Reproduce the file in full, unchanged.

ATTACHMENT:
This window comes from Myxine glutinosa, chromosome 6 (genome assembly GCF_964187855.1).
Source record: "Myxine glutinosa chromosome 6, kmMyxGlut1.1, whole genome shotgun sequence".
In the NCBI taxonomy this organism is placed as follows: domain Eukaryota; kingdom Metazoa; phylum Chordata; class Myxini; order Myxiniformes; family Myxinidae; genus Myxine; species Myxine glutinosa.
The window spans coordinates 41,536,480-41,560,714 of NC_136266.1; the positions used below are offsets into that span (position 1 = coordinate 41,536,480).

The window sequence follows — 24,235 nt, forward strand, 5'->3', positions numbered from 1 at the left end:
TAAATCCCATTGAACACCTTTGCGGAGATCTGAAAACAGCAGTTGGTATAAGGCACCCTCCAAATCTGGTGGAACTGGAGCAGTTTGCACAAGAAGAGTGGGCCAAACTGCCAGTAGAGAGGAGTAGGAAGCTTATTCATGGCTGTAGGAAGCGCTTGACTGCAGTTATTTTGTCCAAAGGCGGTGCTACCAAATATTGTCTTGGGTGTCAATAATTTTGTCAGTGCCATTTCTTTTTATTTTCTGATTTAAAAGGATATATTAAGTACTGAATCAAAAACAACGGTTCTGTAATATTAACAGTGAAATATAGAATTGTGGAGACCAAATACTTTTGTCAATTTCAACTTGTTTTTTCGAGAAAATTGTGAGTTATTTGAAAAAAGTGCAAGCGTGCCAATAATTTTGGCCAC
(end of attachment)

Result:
This window comes from Myxine glutinosa, chromosome 6 (genome assembly GCF_964187855.1).
Source record: "Myxine glutinosa chromosome 6, kmMyxGlut1.1, whole genome shotgun sequence".
In the NCBI taxonomy this organism is placed as follows: domain Eukaryota; kingdom Metazoa; phylum Chordata; class Myxini; order Myxiniformes; family Myxinidae; genus Myxine; species Myxine glutinosa.
The window spans coordinates 41,536,480-41,560,714 of NC_136266.1; the positions used below are offsets into that span (position 1 = coordinate 41,536,480).

The window sequence follows — 24,235 nt, forward strand, 5'->3', positions numbered from 1 at the left end:
TAAATCCCATTGAACACCTTTGCGGAGATCTGAAAACAGCAGTTGGTATAAGGCACCCTCCAAATCTGGTGGAACTGGAGCAGTTTGCACAAGAAGAGTGGGCCAAACTGCCAGTAGAGAGGAGTAGGAAGCTTATTCATGGCTGTAGGAAGCGCTTGACTGCAGTTATTTTGTCCAAAGGCGGTGCTACCAAATATTGTCTTGGGTGTCAATAATTTTGTCAGTGCCATTTCTTTTTATTTTCTGATTTAAAAGGATATATTAAGTACTGAATCAAAAACAACGGTTCTGTAATATTAACAGTGAAATATAGAATTGTGGAGACCAAATACTTTTGTCAATTTCAACTTGTTTTTTCGAGAAAATTGTGAGTTATTTGAAAAAAGTGCAAGCGTGCCAATAATTTTGGCCAC